The zebra was actually lucky on two counts: It was lucky to avoid five hungry lions, and lucky that no crocodiles were nearby.

See also here.

Zebra stripes are striking and beautiful, but what purpose do they serve? Read more here.

Enhanced by Zemanta

Two lion cubs in Lady Liuwa’s pride in Zambia


This video from Zambia says about itself:

The Last Lioness (Full Documentary) HD

11 dec 2011

A haunting call echoes across the Liuwa Plain. There is no answer, there hasn’t been for years. She has no pride, no support – she alone must safeguard her own survival. Her name is Lady Liuwa, and she is the Last Lioness.Isolated by a scourge of illegal trophy hunting that wiped out the rest of her species in the region, Lady Liuwa is the only known resident lion surviving on Zambia’s Liuwa Plain. For four years, cameraman Herbert Brauer watched her lonely life unfold, until, in her solitude, she reached out to him for companionship.

From Wildlife Extra:

Two lion cubs for Liuwa Plain National Park in Zambia

January 2014: For the first time in 10 years two lion cubs have been seen in Liuwa Plain National Park in Zambia to a lioness introduced to the park in 2011.

It is believed that this is the lioness’s second set of cubs and that she probably lost her first set due to inexperience. The father of the cubs is the park’s only male lion. The lioness has hidden her new cubs in thick bush, making it difficult to photograph them.

The mother of the two newly born cubs was one of two young females introduced from Kafue National Park in 2011. Her sister was killed by a snare in 2012 and she, probably traumatised by this event, ran away towards Angola. In a dramatic rescue mission she was darted, airlifted back to the park, and placed in a fenced boma.

African Parks then took the decision to place Lady Liuwa, the park’s only surviving lioness from the mass trophy hunting that occurred in the 1990s, in the boma to encourage the two lionesses to bond. After two months the two lionesses were released back into the wilds and have since been inseparable.

Two male lions, which were introduced to Liuwa from Kafue in 2009, also headed towards Angola in mid-2012 and one was reportedly shot dead by villagers in Angola. His companion, who made it safely back to Liuwa is now the resident male in the pride and father of the two new cubs.

“We are overjoyed to have sighted the cubs and will closely monitor the new offspring to minimise threats to them,” said Liuwa Park Manager, Raquel Filgueiras. “The birth of the cubs will help safeguard the future of lions in Liuwa and strengthen the park’s tourism offering. It is an event in which all stakeholders including ZAWA, the BRE (Barotse Royal Establishment), the Liuwa communities and the park itself can be proud.”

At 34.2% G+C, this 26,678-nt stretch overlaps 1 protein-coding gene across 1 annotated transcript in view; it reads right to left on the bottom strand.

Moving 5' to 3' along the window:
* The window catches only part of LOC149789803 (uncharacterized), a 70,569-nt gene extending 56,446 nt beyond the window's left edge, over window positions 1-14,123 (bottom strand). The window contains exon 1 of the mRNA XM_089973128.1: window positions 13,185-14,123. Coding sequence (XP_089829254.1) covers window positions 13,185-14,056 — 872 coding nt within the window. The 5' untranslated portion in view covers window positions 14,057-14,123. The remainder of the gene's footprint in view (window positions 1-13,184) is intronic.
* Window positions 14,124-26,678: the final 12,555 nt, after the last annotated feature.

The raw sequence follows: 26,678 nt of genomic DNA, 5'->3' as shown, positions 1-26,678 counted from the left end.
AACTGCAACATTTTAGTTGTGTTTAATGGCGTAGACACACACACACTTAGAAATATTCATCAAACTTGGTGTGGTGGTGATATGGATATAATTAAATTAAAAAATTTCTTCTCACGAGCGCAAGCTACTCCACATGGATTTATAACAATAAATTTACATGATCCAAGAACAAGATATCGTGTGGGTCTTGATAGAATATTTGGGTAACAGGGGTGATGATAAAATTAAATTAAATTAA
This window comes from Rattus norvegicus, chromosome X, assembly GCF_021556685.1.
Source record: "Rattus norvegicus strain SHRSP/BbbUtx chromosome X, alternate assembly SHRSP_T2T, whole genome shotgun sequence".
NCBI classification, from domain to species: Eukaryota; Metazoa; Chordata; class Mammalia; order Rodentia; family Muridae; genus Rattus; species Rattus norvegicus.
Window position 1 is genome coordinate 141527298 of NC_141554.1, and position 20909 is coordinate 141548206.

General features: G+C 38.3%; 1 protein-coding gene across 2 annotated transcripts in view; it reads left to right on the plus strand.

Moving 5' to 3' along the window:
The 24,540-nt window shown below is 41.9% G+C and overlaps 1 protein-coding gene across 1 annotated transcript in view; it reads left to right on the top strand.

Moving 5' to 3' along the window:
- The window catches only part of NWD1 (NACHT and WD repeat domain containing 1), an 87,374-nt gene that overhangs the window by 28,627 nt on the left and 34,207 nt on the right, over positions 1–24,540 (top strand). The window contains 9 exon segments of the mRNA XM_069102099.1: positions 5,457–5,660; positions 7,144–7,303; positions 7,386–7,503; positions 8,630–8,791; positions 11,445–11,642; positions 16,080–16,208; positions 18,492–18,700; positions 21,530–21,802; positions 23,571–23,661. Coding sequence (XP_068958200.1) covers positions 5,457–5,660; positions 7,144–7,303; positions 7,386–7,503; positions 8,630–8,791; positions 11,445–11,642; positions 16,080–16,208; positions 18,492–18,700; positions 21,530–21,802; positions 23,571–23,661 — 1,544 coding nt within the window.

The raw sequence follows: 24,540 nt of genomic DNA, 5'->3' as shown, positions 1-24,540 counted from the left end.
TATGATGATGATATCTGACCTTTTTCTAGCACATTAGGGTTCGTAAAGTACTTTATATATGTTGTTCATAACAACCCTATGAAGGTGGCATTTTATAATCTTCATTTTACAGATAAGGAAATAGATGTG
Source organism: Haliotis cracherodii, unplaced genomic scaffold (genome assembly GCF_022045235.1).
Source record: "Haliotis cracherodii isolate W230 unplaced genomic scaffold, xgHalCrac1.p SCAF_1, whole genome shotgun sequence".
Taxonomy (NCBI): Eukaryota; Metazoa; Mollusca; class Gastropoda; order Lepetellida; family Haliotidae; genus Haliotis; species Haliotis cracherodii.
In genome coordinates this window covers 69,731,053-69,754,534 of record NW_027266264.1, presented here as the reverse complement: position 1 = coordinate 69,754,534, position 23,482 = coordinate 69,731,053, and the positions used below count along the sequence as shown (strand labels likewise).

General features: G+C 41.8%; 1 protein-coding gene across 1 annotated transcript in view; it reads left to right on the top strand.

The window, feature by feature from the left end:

Enhanced by Zemanta

Good African elephant news


This video says about itself:

The Elephant Documentary

24 July 2013

Elephants are large mammals of the family Elephantidae and the order Proboscidea. Traditionally, two species are recognised, the African elephant (Loxodonta africana) and the Asian elephant (Elephas maximus), although some evidence suggests that African bush elephants and African forest elephants are separate species (L. africana and L. cyclotis respectively). Elephants are scattered throughout sub-Saharan Africa, and South and Southeast Asia. They are the only surviving proboscideans; extinct species include mammoths and mastodons. The largest living terrestrial animals, male African elephants can reach a height of 4 m (13 ft) and weigh 7,000 kg (15,000 lb). These animals have several distinctive features, including a long proboscis or trunk used for many purposes, particularly for grasping objects. Their incisors grow into tusks, which serve as tools for moving objects and digging and as weapons for fighting. The elephant’s large ear flaps help to control the temperature of its body. African elephants have larger ears and concave backs while Asian elephants have smaller ears and convex or level backs.